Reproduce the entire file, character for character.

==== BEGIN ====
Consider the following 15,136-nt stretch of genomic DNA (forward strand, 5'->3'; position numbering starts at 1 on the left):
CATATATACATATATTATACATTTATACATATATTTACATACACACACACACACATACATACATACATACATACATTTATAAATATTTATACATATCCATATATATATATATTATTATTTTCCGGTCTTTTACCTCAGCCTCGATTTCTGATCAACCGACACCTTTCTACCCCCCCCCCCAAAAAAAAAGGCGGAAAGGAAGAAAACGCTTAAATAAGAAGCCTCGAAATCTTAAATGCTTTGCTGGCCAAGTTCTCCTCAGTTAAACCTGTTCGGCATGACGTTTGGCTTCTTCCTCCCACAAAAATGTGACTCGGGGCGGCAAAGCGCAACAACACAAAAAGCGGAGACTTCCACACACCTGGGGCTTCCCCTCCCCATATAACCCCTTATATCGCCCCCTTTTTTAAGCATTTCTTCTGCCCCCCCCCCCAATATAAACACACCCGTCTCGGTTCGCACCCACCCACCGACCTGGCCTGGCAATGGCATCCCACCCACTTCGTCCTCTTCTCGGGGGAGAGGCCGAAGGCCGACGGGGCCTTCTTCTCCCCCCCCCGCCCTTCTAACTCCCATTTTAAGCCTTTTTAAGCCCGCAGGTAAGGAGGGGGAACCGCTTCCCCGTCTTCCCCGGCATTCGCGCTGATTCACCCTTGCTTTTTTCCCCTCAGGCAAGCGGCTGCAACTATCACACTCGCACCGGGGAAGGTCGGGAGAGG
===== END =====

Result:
Consider the following 15,136-nt stretch of genomic DNA (forward strand, 5'->3'; position numbering starts at 1 on the left):
CATATATACATATATTATACATTTATACATATATTTACATACACACACACACACATACATACATACATACATACATTTATAAATATTTATACATATCCATATATATATATATTATTATTTTCCGGTCTTTTACCTCAGCCTCGATTTCTGATCAACCGACACCTTTCTACCCCCCCCCCCAAAAAAAAAGGCGGAAAGGAAGAAAACGCTTAAATAAGAAGCCTCGAAATCTTAAATGCTTTGCTGGCCAAGTTCTCCTCAGTTAAACCTGTTCGGCATGACGTTTGGCTTCTTCCTCCCACAAAAATGTGACTCGGGGCGGCAAAGCGCAACAACACAAAAAGCGGAGACTTCCACACACCTGGGGCTTCCCCTCCCCATATAACCCCTTATATCGCCCCCTTTTTTAAGCATTTCTTCTGCCCCCCCCCCCAATATAAACACACCCGTCTCGGTTCGCACCCACCCACCGACCTGGCCTGGCAATGGCATCCCACCCACTTCGTCCTCTTCTCGGGGGAGAGGCCGAAGGCCGACGGGGCCTTCTTCTCCCCCCCCCGCCCTTCTAACTCCCATTTTAAGCCTTTTTAAGCCCGCAGGTAAGGAGGGGGAACCGCTTCCCCGTCTTCCCCGGCATTCGCGCTGATTCACCCTTGCTTTTTTCCCCTCAGGCAAGCGGCTGCAACTATCACACTCGCACCGGGGAAGGTCGGGAGAGG